Investors digging through minutes of the last Bank of England policy meeting discovered a new reason to hold onto their gilts: a stronger focus on wages.
The notes showed a policy board more open to using pay as a predictor of future inflation. And since salary growth has been almost stagnant, investors took this as a signal that the next interest rate increase may come later than expected. The pound fell for a sixth day against the dollar, erasing an intraday advance, and U.K. government bonds rose as the minutes also showed the Monetary Policy Committee voted unanimously to hold borrowing costs at a record-low at the July 9-10 meeting.
“The BOE is very data-dependent now, and if inflation and wage growth stays low the BOE is likely to delay raising rates until the early part of next year,” said Paul Robson, a senior foreign-exchange strategist at Royal Bank of Scotland Group Plc in London. “I’m not surprised that sterling has taken back some of those early gains.”
The pound declined 0.2 percent to $1.7034 at 5:15 p.m. London time after earlier rising as much as 0.2 percent. The U.K. currency weakened 0.1 percent to 79.02 pence per euro after appreciating to the strongest level since August 2012.
Benchmark 10-year gilt yields fell three basis points, 0.03 percentage points, to 2.55 percent. The rate reached 2.54 percent earlier, the lowest since May 29. The 2.25 percent bond maturing in September 2023 rose 0.24 or 2.40 pounds per 1,000-pound ($1,703) face amount, to 97.53. As 10-year yields slid to an eight-week low, short-sterling futures climbed.
While U.K. inflation accelerated in June, separate data last week indicated pay excluding bonuses rose in the three months through May at the slowest pace since records began in 2001. Some BOE policy officials have started to argue that the risk of a rate increase undermining the recovery has diminished as growth becomes more entrenched, according to the minutes. Others saw little indication of inflationary pressures building.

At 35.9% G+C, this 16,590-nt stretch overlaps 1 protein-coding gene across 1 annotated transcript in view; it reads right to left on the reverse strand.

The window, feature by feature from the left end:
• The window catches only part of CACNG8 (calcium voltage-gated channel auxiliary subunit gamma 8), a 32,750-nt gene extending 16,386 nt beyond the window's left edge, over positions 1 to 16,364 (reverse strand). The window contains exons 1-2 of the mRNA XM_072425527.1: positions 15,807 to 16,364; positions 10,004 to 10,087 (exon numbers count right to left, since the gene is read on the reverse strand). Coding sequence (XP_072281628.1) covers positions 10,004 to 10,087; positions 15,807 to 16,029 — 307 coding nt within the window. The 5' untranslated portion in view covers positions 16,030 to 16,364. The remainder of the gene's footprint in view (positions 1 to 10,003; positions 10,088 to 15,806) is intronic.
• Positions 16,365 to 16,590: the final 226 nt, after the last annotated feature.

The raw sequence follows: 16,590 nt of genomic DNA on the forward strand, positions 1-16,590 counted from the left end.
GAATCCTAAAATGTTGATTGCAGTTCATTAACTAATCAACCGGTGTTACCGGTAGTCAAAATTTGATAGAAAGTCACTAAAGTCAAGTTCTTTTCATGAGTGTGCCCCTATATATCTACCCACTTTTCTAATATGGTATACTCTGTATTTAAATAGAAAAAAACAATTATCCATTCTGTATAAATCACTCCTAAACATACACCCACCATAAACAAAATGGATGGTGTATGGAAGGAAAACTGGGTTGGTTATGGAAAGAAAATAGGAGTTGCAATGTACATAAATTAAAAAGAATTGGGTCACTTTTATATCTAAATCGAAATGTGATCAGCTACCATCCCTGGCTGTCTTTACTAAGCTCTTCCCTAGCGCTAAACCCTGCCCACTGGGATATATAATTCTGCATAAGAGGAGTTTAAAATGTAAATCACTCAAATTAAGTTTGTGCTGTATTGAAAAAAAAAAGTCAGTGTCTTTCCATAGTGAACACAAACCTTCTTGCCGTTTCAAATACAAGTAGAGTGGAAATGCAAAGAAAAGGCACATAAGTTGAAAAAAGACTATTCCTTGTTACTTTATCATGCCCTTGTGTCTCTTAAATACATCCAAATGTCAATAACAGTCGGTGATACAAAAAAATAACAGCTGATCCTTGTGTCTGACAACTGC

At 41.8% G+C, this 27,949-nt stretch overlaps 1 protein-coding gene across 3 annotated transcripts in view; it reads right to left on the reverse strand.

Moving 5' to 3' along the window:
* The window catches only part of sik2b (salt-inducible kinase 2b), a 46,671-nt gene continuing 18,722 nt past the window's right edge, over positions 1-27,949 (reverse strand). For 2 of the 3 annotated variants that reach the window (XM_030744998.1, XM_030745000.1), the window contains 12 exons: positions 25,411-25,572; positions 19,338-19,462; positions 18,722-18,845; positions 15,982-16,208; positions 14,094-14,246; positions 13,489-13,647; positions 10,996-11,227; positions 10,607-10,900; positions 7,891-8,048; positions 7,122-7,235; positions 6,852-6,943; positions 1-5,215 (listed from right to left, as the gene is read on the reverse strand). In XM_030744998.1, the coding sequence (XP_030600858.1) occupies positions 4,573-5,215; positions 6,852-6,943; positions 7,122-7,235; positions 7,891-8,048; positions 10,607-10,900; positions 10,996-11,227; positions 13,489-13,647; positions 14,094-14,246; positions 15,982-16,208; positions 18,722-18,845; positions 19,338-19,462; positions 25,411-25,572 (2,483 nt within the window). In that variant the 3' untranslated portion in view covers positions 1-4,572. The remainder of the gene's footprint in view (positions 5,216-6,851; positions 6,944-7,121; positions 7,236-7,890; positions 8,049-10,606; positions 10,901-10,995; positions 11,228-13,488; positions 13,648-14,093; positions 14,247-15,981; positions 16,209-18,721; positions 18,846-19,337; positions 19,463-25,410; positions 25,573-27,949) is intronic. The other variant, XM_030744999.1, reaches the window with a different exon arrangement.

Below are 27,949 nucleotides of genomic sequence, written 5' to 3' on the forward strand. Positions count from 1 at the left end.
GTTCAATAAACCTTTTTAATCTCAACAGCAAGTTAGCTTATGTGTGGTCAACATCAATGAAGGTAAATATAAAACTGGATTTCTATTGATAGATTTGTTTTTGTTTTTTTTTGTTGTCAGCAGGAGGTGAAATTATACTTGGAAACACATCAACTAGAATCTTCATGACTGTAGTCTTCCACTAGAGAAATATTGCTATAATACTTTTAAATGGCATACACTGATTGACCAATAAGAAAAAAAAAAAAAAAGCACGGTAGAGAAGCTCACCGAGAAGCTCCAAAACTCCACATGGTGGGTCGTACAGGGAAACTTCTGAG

“Given the contradictory signals from employment and wages, uncertainty about the degree of slack had risen on the month,” according to today’s minutes. “In light of this uncertainty, an argument could be made for putting more stress on the expected path of costs, particularly wages, in assessing inflationary pressures.”
Wages suggest labor supply is greater than the bank initially expected, while spare capacity is also being used up faster than it first thought, Carney said in a speech in Glasgow, Scotland, today, echoing the minutes. A key point in the assessment will be how this translates into the pace of real pay increases, he said.
Investors had been betting the Bank of England would be the first major central bank to increase borrowing costs, explaining partly why gilts have trailed several of their European peers this year. They returned 4.6 percent through yesterday, compared with euro-area bonds earning 7.9 percent, as the European Central Bank increased monetary stimulus in a bid to boost the economy and stoke inflation.
Pay excluding bonuses rose 0.7 percent in the three months through May from a year earlier, government data published on July 16 showed. As recently as May, the BOE expected earnings growth to approach 2.5 percent by the fourth quarter. Consumer-price inflation rose 1.9 percent in June.
The implied yield on short-sterling futures contracts expiring in June 2015 fell two basis points to 1.27 percent, suggesting traders were reducing bets on higher borrowing costs. Yields on two-year gilts, seen as most sensitive to interest-rate expectations, dropped two basis points to 0.82 percent.
“The market was excited for any hawkish influences or dissent following from last week’s CPI,” said Simon Peck, a rates strategist at Royal Bank of Scotland Group Plc in London. “Overall it was a bit more balanced and there’s a rally on the back of that. The market doesn’t really get any more in terms of how much conviction to place on the timing of the next hike on the back of these minutes.”